The depth of Clemson supporters’ allegiance is evident every home Saturday, when Memorial Stadium is jammed full. The IPTAY (“I Pay Ten A Year) club features thousands of members who make modest donations — often more than they can afford — to keep the athletic program afloat. In some ways, it’s a small-business vibe, but BCS college football is absolutely a big-money affair, and many of those fans donating $100 a year expect a substantial return on their investment — a trip to the summit, even if the first journey there was accomplished in a questionable manner.

“I don’t think there’s anything bad from the championship,” Swinney says. “It raises expectations, although higher expectations can be unrealistic year-to-year.”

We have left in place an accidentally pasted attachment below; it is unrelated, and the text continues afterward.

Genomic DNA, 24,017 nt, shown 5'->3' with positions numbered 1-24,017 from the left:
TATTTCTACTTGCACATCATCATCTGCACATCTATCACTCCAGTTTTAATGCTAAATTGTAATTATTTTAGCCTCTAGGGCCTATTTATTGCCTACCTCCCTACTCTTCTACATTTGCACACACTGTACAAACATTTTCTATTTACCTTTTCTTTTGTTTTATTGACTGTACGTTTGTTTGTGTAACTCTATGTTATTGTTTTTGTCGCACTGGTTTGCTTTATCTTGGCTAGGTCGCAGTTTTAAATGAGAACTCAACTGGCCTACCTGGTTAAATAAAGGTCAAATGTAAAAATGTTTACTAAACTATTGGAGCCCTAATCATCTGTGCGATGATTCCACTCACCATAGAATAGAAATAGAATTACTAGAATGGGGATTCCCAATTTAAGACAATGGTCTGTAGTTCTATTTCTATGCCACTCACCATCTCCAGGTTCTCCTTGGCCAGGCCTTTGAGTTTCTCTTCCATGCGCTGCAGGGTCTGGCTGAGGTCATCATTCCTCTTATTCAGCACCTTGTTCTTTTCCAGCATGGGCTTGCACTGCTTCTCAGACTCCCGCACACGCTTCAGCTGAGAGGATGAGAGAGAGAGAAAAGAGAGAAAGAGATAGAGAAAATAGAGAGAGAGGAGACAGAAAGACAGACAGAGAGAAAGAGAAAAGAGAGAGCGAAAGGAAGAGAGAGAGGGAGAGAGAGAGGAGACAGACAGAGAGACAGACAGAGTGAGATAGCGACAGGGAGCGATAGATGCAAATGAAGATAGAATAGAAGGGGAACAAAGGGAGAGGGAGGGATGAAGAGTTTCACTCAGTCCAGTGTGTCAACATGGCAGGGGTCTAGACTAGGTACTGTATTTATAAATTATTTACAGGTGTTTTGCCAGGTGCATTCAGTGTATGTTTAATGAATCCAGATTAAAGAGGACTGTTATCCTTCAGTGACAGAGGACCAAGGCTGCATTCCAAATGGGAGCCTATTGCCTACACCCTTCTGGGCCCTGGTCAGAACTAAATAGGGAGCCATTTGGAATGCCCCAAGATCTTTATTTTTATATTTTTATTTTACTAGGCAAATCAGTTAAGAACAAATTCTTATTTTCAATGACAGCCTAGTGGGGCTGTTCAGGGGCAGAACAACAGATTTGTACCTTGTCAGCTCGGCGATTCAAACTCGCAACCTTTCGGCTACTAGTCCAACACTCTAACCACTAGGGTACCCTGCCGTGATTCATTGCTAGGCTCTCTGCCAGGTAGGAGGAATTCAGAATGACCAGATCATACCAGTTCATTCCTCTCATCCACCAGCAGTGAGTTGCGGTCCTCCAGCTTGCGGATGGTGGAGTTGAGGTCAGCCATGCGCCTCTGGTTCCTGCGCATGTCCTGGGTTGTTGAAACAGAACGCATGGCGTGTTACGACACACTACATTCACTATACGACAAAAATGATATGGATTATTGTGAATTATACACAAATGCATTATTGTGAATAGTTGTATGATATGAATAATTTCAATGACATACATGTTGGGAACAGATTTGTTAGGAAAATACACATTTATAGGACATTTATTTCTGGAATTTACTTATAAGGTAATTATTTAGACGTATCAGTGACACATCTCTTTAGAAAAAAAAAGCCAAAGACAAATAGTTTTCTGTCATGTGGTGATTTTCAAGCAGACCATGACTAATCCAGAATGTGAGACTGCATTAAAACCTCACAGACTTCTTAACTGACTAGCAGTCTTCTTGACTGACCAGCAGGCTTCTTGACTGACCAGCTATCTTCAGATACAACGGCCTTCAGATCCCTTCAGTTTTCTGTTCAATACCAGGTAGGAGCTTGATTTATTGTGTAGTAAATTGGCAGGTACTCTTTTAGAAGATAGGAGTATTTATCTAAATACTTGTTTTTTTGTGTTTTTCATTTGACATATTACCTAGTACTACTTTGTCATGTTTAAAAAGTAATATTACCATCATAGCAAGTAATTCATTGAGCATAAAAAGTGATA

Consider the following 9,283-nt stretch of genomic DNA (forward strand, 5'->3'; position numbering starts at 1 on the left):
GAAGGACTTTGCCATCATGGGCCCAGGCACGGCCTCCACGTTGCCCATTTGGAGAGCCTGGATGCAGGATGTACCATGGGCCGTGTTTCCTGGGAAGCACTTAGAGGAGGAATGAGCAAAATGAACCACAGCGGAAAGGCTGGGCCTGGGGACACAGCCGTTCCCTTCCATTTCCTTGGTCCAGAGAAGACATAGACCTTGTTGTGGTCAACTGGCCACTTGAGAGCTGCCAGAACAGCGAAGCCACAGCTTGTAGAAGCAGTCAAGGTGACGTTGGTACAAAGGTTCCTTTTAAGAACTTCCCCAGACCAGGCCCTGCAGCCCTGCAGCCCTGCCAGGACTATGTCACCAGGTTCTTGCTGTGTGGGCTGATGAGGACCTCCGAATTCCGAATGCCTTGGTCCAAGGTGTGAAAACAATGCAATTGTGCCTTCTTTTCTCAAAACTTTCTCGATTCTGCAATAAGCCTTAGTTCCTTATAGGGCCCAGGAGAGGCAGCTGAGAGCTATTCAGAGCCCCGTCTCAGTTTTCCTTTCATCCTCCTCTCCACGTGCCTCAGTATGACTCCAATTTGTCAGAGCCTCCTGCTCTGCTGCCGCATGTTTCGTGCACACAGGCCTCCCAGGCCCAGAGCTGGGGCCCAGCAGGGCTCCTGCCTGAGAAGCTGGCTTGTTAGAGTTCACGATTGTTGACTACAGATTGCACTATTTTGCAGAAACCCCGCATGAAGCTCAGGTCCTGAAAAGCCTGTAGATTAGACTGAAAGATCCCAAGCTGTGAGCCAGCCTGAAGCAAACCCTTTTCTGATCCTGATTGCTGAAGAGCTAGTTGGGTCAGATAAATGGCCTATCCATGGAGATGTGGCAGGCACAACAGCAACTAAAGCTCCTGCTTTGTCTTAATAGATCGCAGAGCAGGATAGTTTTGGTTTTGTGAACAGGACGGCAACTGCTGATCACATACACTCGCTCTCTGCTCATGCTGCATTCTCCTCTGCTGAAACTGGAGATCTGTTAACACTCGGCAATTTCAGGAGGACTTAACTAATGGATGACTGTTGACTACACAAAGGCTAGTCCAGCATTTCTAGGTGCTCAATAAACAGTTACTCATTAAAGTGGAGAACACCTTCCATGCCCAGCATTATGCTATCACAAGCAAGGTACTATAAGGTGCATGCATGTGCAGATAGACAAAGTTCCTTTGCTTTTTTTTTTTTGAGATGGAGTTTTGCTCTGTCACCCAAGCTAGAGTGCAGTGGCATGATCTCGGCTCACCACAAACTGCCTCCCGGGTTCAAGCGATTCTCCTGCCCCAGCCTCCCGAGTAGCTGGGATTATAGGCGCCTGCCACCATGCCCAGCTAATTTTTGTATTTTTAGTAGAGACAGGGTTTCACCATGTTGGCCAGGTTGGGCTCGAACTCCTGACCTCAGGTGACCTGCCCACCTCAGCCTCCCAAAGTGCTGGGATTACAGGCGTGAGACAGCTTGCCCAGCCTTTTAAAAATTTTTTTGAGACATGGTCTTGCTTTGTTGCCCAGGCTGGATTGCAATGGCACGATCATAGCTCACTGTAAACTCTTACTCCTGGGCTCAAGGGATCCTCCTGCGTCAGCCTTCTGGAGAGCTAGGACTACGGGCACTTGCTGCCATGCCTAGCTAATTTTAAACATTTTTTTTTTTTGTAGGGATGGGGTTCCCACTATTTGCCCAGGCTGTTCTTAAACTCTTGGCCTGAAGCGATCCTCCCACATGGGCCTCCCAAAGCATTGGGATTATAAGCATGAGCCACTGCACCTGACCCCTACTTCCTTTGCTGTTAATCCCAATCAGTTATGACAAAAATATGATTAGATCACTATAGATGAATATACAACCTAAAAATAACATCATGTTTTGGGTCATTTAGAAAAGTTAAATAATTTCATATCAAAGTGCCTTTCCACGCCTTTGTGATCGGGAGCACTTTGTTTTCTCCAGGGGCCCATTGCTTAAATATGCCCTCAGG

That’s especially true in an ACC that has changed dramatically in the past 15 years. Florida State remains a concern, although the Seminoles slid during Bobby Bowden’s last years, but Virginia Tech is a bigger problem, since the Hokies have won the league title four of the last seven years. Playing perennial bowl participant Boston College every year isn’t easy, either. And then there are Miami, North Carolina, NC State and Georgia Tech, all of whom make regular bowl appearances. Once known for its basketball, the ACC is getting stronger. We’re not talking SEC, but it’s not the old days of Clemson and eight hoop programs.

It all adds up to a tough road for a program with some built-in disadvantages and more competition than its fans might want to appreciate. But on those football Saturdays, when 81,500 people crowd into the middle of campus, and the sun shines, anything seems possible.

“I think we have some special characteristics to this university,” Phillips says.

All that’s missing is a championship.